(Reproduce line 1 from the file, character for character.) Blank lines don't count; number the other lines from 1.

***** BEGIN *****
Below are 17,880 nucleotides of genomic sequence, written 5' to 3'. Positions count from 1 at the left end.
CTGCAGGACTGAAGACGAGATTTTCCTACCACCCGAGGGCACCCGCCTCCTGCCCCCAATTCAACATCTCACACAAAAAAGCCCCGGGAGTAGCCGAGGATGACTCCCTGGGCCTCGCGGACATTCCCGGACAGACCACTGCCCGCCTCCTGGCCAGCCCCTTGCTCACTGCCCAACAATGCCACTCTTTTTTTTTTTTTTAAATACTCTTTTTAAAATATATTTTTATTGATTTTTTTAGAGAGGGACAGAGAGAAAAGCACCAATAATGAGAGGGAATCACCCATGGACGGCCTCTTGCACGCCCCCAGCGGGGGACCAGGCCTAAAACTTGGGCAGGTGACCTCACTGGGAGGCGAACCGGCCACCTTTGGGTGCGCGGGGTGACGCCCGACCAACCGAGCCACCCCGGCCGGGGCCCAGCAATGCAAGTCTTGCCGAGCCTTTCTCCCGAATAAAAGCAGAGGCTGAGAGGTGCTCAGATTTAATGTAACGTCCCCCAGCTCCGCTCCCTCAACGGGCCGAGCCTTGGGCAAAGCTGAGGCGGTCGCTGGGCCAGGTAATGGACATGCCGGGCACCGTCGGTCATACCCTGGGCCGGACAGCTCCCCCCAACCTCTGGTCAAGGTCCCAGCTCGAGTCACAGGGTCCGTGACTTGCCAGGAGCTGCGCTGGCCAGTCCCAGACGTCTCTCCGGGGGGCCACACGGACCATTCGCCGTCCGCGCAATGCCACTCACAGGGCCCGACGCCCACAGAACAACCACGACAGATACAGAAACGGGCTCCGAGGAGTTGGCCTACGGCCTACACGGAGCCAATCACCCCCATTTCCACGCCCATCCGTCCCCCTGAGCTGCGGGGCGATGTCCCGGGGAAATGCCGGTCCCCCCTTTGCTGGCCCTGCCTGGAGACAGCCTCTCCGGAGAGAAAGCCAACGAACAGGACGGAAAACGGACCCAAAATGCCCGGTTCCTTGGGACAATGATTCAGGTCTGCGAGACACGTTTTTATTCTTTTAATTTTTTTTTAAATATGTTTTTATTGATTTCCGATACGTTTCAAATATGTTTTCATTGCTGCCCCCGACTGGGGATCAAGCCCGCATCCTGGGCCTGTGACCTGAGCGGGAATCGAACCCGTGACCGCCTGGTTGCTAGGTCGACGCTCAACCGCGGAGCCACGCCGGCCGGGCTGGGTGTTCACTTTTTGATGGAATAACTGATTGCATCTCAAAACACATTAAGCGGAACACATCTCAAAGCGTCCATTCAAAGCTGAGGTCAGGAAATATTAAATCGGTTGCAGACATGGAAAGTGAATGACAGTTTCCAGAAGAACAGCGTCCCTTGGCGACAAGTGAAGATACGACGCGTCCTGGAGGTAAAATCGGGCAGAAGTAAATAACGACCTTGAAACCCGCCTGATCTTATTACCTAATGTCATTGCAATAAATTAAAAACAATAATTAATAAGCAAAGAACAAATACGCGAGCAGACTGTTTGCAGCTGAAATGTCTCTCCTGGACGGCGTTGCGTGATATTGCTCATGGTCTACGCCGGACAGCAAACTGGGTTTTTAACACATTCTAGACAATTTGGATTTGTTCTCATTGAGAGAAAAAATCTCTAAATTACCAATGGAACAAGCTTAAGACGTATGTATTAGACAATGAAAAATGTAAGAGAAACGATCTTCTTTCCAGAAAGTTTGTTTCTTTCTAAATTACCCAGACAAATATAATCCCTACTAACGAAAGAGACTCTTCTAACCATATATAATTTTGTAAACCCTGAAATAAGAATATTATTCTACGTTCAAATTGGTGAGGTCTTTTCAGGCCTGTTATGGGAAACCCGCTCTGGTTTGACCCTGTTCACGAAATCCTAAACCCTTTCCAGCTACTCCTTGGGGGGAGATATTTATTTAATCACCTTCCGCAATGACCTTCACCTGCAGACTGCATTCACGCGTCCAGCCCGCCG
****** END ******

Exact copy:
Below are 17,880 nucleotides of genomic sequence, written 5' to 3'. Positions count from 1 at the left end.